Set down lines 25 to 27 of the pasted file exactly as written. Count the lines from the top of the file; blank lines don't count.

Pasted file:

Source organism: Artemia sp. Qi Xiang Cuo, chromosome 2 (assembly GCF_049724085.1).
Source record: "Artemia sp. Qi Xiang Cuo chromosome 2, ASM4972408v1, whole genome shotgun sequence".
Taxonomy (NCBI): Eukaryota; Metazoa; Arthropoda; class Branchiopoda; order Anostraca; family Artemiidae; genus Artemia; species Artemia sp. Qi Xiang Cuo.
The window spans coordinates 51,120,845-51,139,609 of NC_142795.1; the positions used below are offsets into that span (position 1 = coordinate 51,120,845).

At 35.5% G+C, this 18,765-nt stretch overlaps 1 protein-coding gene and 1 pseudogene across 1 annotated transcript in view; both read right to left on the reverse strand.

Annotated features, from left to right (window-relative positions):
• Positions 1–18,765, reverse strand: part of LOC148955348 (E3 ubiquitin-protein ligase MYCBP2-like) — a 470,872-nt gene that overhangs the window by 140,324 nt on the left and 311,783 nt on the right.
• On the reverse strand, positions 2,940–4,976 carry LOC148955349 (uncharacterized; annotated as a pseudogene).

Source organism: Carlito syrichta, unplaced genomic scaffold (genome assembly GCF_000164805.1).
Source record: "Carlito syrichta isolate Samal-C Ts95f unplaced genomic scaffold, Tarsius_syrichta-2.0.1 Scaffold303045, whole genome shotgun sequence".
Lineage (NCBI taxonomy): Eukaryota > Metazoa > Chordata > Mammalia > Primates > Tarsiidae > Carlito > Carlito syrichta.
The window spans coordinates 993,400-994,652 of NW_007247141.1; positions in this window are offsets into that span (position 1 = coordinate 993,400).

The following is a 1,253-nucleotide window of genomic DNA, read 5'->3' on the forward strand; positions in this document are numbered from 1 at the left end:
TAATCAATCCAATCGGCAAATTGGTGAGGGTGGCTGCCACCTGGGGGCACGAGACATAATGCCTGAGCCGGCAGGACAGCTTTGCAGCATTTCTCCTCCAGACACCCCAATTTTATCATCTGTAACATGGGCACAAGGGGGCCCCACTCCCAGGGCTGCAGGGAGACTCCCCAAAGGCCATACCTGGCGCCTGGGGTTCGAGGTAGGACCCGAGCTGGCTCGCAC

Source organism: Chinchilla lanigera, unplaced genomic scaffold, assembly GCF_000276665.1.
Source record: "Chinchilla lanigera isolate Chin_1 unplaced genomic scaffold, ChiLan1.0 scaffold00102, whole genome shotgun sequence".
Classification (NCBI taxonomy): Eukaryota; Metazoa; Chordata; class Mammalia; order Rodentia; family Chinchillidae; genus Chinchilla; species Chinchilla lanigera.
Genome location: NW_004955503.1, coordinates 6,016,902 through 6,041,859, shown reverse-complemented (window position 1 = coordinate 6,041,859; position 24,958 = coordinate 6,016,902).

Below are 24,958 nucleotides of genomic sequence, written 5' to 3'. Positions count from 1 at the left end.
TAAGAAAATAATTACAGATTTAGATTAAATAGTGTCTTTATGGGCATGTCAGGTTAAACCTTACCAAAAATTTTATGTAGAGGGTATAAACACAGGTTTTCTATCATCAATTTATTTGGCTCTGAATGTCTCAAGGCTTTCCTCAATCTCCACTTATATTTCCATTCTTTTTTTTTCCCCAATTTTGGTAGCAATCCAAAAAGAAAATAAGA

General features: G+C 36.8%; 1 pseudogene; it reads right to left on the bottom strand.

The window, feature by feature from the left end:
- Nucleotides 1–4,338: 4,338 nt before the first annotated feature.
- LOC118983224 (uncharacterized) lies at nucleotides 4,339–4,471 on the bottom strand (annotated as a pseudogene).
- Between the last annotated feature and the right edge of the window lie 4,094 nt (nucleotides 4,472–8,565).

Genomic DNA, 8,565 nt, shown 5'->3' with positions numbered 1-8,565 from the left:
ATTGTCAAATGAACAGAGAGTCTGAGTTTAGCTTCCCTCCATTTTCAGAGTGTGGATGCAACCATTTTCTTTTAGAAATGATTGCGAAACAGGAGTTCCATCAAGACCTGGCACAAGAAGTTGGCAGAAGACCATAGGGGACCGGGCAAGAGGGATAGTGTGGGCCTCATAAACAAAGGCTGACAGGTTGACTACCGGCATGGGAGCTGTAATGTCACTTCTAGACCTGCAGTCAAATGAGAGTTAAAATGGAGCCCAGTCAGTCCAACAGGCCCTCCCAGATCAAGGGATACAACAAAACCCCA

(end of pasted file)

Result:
- Between the last annotated feature and the right edge of the window lie 4,094 nt (nucleotides 4,472–8,565).

Genomic DNA, 8,565 nt, shown 5'->3' with positions numbered 1-8,565 from the left:
ATTGTCAAATGAACAGAGAGTCTGAGTTTAGCTTCCCTCCATTTTCAGAGTGTGGATGCAACCATTTTCTTTTAGAAATGATTGCGAAACAGGAGTTCCATCAAGACCTGGCACAAGAAGTTGGCAGAAGACCATAGGGGACCGGGCAAGAGGGATAGTGTGGGCCTCATAAACAAAGGCTGACAGGTTGACTACCGGCATGGGAGCTGTAATGTCACTTCTAGACCTGCAGTCAAATGAGAGTTAAAATGGAGCCCAGTCAGTCCAACAGGCCCTCCCAGATCAAGGGATACAACAAAACCCCA